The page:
Carmen Maria Machado’s new book, In the Dream House (264 pages; Graywolf Press), begins with a statement of intention. Machado, the author of the acclaimed story collection Her Body and Other Parties, tells us she has written a memoir to add her story of queer domestic violence to the catalog of contemporary literature: “I enter into the archive that domestic abuse between partners who share a gender identity is both possible and not uncommon,” she writes, “and that it can look something like this.”
Depictions of intimate partner violence between women have been largely left out of our collective culture, Machado tells us, warping our understanding of it as a phenomenon. It was imperative, then, that she share her own story of abuse. “I toss the stone of my story into a vast crevice;” she writes, “measure the emptiness by its small sound.” Machado then considers the value of the memoir as a genre, noting its unique capabilities to uncover and contextualize truths. Fundamentally, every memoir is “an act of resurrection.”
She both summons the past and reanimates her former self; she bends genre to her will, excavates meaning from chaos. She reconstructs the limits of form and narrative and structure, delivering a spectacular literary performance.
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In often harrowing detail, Machado recounts an abusive relationship that commandeered her life. In graduate school, she met and fell for a beautiful woman, who remains unnamed throughout the book. Instead, she is referred to as “your girlfriend,” or, more chillingly, “the Woman in the Dream House.” Their courtship is lovely and lusty, something plucked from a dream: “Sometimes when you catch her looking at you,” Machado writes, “you feel like the luckiest person in the whole world.” But the relationship quickly devolves into an emotionally, verbally, and psychologically abusive one: “Sometimes when you catch her looking at you, you feel like she’s determining the best way to take you apart.”
Throughout the memoir, Machado refers to her past self in the second person. It isn’t until she has escaped her abuser and regained her agency that she reclaims the first-person pronoun. There are two Carmens, she tells us: “I was cleaved: a neat lop that took first person […] away from second.” In the Dream House, then, is an attempt at wholeness, at reconciling these two selves. “I thought you died,” Machado confesses about her other half, “but writing this, I’m not sure you did.”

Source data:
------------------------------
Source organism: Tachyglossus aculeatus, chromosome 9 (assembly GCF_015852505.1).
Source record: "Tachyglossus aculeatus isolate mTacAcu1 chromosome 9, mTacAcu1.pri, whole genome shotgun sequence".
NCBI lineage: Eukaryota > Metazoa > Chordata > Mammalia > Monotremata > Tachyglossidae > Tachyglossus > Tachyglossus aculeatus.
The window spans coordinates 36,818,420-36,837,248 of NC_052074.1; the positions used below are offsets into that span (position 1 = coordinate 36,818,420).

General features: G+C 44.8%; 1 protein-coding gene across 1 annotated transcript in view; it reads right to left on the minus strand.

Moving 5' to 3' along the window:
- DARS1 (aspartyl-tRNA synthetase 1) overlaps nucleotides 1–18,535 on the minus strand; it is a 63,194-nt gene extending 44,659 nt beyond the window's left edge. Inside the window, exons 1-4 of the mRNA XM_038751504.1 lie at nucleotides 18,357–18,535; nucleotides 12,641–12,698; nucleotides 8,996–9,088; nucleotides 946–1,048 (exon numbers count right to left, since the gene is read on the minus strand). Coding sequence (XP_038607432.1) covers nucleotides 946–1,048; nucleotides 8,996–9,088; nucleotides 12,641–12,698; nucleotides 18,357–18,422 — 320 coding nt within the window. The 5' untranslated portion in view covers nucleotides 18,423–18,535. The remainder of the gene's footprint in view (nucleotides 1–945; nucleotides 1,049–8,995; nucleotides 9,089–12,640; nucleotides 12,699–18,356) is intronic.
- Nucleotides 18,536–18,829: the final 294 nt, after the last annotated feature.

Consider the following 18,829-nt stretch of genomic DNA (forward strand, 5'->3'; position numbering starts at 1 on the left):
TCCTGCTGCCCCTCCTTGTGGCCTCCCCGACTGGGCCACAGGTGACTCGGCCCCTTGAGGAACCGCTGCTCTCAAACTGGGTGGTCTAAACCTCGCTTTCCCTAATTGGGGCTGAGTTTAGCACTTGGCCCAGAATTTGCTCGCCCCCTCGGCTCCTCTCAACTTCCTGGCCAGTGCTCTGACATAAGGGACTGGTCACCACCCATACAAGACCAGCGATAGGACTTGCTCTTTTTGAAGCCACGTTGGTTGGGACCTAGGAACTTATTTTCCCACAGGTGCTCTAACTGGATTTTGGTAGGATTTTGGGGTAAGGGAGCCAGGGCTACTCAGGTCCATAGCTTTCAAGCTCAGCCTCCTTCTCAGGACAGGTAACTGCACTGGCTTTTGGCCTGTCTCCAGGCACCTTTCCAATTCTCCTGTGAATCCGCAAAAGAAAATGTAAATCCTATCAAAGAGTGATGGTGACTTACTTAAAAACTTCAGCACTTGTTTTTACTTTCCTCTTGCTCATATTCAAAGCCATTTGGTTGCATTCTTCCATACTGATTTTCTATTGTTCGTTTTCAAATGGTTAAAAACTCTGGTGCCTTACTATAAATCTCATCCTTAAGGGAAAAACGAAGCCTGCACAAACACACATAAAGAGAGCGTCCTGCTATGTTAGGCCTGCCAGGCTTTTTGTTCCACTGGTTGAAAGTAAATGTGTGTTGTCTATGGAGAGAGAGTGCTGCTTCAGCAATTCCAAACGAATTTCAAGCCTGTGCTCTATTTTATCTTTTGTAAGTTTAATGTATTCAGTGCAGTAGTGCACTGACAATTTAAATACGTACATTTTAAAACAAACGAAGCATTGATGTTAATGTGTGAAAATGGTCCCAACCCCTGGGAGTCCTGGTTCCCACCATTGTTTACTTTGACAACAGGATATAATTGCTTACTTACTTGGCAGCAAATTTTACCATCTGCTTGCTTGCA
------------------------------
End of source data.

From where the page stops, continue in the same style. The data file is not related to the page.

Machado wields language like a weapon then applies it like a salve. Her craftsmanship is especially evident in the structure of the book, which is styled as a series of vignettes, each playing with form and centered around a specific genre or trope: “Dream House as Lesbian Pulp Novel,” “Dream House as Choose Your Own Adventure,” “Dream House as Chekov’s Gun,” to name only a few. With each iteration of the Dream House, Machado opens a new avenue of literary exploration. But this isn’t about showing off Machado’s ability to deftly vault between genres (though she certainly can). Every new incarnation of the Dream House gives us a new line of sight, another perspective through which we can construct reality.
Machado dissects the complexities of abuse, love, sex, and violence, all through a distinctly queer lens. She realizes that abuse at the hands of another queer woman feels like a unique betrayal — torture at the hands of one of your own. And because abuse between queer women is so widely ignored, it becomes easier to perpetrate. “I am doing this because I can get away with it; I can get away with it because you exist on some cultural margin, some societal periphery.”
In the Dream House is no mere confessional: Machado also widens her aperture to analyze our larger culture. She tackles depictions of queerness and abuse, from Star Trek to Vertigo to Gaslight, investigating the ways in which abusers ensnare and manipulate their targets. And through a plethora of footnotes, which connect moments in Machado’s life to Stith Thompson’s Motif-Index of Folk-Literature, she irreverently considers how tropes manifest in reality. The footnotes are a sort of book-long wink, a running joke with literary roots; they are painfully clever.
Spending time with Machado inside the Dream House can feel uncomfortable, even claustrophobic—this is by design. It’s on us to linger in that discomfort, to feel—even just temporarily—as trapped and forsaken as Machado has. (This is the resurrection that memoir is capable of—not just the resurrection of people and places, but of ephemeral feelings.) Reading her memoir could in a sense destroy you, but it will reconstruct you, too, leaving you better than before you found it.